The most numerous category of ceramics visible on the surface of the "Blue China" wreck site were 358 British slip-decorated utilitarian earthenwares representing 37.3% of the total pottery. They comprise an assortment of bowls, jugs and mugs referred to in contemporary sources as ‘dipped’ or ‘dipt’ ware. A sample of 48 examples was recovered for study.
The excavation produced four banded slipware mugs in two different sizes corresponding to one-half and one full pint capacities. Two of the examples, including the one featured here, are decorated with the fanciful ‘cat’s-eyes’ slip decoration. The pint-size mug featured has a cream ground with blue bands and is decorated with a cat’s eye pattern below a blue-and-cream band separated by six narrow brown bands. The other smaller, half-pint sized mug has a cream ground with a wide blue band that is decorated with a cat’s eye pattern enclosed by double narrow brown bands. This mug has a large chip. No maker’s marks are visible on either of the two mugs.
First produced by Staffordshire potters in the late 18th century, these generic whitewares enjoyed a long period of popularity and were among the least expensive imported decorated earthenware available to American consumers from the 1780s well into the 1850s. These wares are well represented amongst archaeological assemblages excavated in American taverns and households of the first half of the 19th century along the Eastern Seaboard. The British manufacture and export of these bold and colorful dipped wares was in fact so extensive that their sherds are found on nearly every American domestic archaeological site.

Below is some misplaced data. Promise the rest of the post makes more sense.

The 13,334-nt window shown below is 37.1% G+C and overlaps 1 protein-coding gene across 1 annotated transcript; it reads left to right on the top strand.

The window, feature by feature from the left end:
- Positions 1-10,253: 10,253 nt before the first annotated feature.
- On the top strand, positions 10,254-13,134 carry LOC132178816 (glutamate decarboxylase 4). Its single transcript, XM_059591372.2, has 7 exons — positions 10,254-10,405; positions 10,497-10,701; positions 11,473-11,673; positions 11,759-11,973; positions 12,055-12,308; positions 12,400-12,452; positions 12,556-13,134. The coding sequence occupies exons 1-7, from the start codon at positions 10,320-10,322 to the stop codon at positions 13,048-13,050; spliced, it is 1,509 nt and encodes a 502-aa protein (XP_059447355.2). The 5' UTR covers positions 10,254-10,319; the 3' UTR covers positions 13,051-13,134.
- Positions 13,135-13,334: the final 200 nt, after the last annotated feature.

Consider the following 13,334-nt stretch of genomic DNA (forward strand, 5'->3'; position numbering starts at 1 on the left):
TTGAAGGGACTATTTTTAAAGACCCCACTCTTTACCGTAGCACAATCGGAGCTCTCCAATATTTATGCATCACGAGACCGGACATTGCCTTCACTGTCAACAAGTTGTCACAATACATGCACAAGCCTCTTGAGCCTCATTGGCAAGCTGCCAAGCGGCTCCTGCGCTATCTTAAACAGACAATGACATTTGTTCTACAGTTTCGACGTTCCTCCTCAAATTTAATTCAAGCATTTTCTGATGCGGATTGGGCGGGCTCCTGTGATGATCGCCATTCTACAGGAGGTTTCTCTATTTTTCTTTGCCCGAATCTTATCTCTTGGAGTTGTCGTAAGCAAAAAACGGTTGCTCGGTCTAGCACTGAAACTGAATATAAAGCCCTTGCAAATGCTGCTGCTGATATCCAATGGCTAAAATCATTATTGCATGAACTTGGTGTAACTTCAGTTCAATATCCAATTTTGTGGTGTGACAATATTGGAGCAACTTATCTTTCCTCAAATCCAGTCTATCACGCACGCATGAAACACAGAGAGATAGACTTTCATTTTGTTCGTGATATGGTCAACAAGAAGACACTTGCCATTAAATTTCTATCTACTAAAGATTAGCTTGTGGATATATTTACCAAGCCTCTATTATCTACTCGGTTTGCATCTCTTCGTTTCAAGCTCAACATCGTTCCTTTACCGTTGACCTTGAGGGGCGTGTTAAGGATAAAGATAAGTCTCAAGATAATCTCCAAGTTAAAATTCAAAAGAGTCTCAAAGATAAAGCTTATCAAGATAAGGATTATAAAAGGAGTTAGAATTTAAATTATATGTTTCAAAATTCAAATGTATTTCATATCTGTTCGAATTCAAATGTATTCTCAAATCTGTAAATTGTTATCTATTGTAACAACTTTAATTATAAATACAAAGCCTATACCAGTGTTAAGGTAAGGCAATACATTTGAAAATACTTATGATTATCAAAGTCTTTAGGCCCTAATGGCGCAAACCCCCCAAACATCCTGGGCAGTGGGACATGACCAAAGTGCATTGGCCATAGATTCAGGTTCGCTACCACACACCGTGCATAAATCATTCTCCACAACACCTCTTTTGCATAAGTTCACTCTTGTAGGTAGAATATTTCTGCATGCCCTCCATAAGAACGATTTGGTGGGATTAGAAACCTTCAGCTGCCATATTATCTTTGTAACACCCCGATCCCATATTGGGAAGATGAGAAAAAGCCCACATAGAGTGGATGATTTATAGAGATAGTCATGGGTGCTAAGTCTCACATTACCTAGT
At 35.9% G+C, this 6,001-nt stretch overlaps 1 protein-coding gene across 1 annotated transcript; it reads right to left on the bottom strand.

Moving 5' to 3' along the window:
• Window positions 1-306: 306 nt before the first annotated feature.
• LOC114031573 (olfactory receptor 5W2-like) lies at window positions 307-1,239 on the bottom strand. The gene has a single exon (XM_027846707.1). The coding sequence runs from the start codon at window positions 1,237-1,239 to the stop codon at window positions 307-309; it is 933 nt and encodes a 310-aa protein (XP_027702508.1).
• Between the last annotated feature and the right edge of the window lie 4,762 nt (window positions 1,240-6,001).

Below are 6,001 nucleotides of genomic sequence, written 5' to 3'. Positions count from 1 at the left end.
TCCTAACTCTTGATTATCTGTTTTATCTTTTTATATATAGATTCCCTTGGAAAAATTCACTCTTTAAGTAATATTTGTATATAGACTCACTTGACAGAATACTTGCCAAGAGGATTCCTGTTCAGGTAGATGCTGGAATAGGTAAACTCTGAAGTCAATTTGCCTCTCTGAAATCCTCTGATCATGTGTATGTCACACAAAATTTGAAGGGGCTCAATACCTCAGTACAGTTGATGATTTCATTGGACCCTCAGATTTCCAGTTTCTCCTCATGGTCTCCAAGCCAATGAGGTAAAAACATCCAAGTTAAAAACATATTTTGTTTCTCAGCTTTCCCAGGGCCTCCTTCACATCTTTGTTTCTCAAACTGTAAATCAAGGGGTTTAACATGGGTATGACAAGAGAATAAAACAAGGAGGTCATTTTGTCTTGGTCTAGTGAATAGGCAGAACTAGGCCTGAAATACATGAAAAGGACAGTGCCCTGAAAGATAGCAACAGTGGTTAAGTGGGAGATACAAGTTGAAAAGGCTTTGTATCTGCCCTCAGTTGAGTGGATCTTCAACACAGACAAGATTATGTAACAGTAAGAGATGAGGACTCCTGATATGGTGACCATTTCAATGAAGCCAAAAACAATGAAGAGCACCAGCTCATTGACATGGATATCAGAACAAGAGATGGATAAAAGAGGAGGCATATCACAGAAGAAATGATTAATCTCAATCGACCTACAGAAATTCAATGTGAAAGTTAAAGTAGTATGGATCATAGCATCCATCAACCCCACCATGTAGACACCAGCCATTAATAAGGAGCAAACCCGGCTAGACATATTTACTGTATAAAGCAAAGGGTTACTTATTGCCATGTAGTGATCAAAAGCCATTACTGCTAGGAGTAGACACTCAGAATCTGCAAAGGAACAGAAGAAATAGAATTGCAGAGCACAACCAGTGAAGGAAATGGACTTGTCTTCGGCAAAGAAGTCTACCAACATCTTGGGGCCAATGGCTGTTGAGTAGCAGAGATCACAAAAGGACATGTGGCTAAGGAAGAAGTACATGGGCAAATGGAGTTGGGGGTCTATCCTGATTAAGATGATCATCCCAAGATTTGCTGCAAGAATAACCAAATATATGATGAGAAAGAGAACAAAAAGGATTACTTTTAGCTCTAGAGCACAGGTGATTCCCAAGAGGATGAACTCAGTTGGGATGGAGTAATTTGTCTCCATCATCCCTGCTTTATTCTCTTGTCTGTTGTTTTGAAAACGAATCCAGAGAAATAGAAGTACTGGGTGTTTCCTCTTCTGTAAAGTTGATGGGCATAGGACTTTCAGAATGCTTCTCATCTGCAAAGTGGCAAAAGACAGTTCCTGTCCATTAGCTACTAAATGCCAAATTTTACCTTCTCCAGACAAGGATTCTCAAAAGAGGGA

A number of features related to production changes that took place in the 19th century independently confirm the date range of 1850-60 for the dipped wares found on the Jacksonville "Blue China" shipwreck, while additional artifacts from the site narrow its most plausible date of loss to 1854. One was a reduction in color choices. Originally slips comprised a variety of earth colorants. Iron oxide produced reds and rusts, and manganese produced black and dark browns. Cobalt oxide yielded blue, copper oxide green, and antimony and uranium yellow. The lead glaze that vitriﬁed the objects also enhanced these earth colors. When the toxicity of many of these substances became realized, they were removed from circulation and became obsolete. As a result, the colors found on dipped wares in the second half of the 19th century are predominantly black, blue, gray and white and lack the earlier vitality.